Last night “The Imitation Game” won the Oscar for Best Adapted Screenplay. Here I will evaluate it on the merits and consider it from a queer perspective. If you haven’t seen it, be aware, many spoilers lie ahead.
I saw “The Imitation Game” in one of the new recliner seat theaters. I could sit in one of those recliners and stare at a blank screen with no complaints, and I could sit in a straight back chair and watch Benedict Cumberbatch read the Sunday paper for two hours also with no complaints. So the experience was bound to be a good one. But if I force myself out of my happy haze to look at the film critically, I’d say the movie rates a B-.
The cinematography and was excellent, especially the smooth integration of footage from WWII. The score was moving but unobtrusive. Cumberbatch and his child counterpart, played by Alex Lawther, were extremely good and well matched. That said, the film suffered considerable flaws.
It was as if so much had gone into writing a great part for Cumberbatch, that filmmakers just filled in the other parts with stock characters: “The Admiral who doesn’t believe in Turing’s vision and wants to shut the program down,” “The suave MI6 agent who is playing all sides,” “the ingenue with a gift for puzzles,” “the nosey detective,” “the heartless British school master.” Dialog from supporting characters was often strained and seemed to exist mostly to give Turing things to respond to that showed his literalism and incomprehension of human repartee.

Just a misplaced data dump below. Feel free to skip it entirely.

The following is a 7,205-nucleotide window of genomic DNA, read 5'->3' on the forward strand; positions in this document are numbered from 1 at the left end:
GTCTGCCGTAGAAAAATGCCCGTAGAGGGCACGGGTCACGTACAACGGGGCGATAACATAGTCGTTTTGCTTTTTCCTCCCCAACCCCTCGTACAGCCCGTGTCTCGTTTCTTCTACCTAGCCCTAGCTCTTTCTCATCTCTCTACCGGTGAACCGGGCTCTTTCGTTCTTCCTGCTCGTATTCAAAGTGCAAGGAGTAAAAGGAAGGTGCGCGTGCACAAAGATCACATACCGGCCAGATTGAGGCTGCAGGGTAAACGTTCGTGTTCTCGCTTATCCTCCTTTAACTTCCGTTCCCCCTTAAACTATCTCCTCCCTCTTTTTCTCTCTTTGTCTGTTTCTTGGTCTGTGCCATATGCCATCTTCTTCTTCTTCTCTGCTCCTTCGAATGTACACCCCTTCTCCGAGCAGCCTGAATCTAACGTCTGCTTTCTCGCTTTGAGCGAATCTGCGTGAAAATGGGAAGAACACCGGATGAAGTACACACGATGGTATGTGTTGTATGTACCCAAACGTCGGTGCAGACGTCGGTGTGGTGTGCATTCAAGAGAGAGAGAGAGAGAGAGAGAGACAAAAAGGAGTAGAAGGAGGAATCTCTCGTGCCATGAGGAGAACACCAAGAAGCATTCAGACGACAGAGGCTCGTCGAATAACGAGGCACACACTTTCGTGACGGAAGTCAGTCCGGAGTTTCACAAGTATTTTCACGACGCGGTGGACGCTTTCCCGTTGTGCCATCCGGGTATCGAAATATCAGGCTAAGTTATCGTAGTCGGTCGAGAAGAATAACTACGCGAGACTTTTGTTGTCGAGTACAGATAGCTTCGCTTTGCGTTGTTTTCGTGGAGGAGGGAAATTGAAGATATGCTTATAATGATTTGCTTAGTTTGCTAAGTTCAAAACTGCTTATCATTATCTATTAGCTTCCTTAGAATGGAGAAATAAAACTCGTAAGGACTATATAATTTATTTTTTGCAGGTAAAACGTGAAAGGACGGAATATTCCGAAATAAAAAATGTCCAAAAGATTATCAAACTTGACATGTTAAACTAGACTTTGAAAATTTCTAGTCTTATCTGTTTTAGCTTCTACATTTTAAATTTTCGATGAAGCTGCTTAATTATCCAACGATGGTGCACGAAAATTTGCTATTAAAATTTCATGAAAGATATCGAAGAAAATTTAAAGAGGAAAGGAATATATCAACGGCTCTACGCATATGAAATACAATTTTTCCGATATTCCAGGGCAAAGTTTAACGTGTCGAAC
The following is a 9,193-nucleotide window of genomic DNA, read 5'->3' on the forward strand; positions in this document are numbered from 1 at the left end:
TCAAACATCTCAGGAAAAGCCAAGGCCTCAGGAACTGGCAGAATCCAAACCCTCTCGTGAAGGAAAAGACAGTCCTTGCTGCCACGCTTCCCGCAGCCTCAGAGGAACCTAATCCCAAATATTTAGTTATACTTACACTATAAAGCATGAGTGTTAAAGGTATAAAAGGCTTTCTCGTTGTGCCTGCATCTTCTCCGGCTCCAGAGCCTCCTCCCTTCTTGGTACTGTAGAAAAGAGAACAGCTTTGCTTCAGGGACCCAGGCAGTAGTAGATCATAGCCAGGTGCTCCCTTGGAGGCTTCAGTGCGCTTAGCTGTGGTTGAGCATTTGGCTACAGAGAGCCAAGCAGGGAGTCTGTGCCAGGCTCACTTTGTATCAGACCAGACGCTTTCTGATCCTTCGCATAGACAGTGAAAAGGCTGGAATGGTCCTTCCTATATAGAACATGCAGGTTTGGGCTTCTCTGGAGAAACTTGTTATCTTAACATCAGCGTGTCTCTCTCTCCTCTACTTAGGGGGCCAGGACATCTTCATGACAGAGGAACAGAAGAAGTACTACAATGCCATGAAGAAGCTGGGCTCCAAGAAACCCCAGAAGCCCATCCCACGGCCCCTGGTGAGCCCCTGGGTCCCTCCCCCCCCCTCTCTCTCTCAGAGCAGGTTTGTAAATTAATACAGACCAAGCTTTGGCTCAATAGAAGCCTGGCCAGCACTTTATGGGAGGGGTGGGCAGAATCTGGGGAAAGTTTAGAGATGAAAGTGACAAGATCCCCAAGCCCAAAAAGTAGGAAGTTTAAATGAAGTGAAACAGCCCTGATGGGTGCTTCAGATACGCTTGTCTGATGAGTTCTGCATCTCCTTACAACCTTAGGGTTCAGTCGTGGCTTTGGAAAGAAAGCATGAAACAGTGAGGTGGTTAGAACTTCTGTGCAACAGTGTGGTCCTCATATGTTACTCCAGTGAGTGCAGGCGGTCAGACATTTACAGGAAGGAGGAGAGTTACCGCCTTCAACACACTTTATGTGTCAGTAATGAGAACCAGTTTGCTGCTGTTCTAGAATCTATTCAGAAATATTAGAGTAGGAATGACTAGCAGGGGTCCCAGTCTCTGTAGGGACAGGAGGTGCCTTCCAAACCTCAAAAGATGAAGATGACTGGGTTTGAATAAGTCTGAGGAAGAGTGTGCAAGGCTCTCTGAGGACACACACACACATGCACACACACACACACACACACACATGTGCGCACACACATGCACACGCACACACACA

At one point Turing asks a fellow code breaker if he should tell his fiancee (played by a very earnest Kiera Knightly) that he has had affairs with men (the response “no, it’s a crime.”). That moment seems at once the most honest in the film, and yet the most capable of undermining the whole story as it is presented. The term “affairs” suggests drama, or at the very least a range of emotions far beyond Turing’s capacity as it has been presented. There is a jarring disconnect here. Are we really to believe Turing was capable of having more nuanced interactions –even if primarily sexual ones– in the world of closeted gay British men circa 1939?
We never find out. We never see how Turing identifies other gay men, where he goes to seek them out, how he flirts with them and has whatever back ally fumbles as he may have done. He never makes a pass at any man (or woman), and, in fact, we never see him act in a sexual way at all.
Many have praised the film for “exploring” Turing’s sexual identity, but it doesn’t really do that. Historical “accuracy” aside, the film mainly uses Turing’s sexuality as a kind of auto-generator for manufactured gravitas. The story is the familiar tale of an awkward genius who overcomes various obstacles –human and mechanical– to save the day, and though Turing’s sexual orientation could have been left as a mere footnote, instead it gets tossed in as a handy extra obstacle to be overcome. Not sure where to put it, director Morten Tyldum drops the gay subplot out for most of the middle of the film.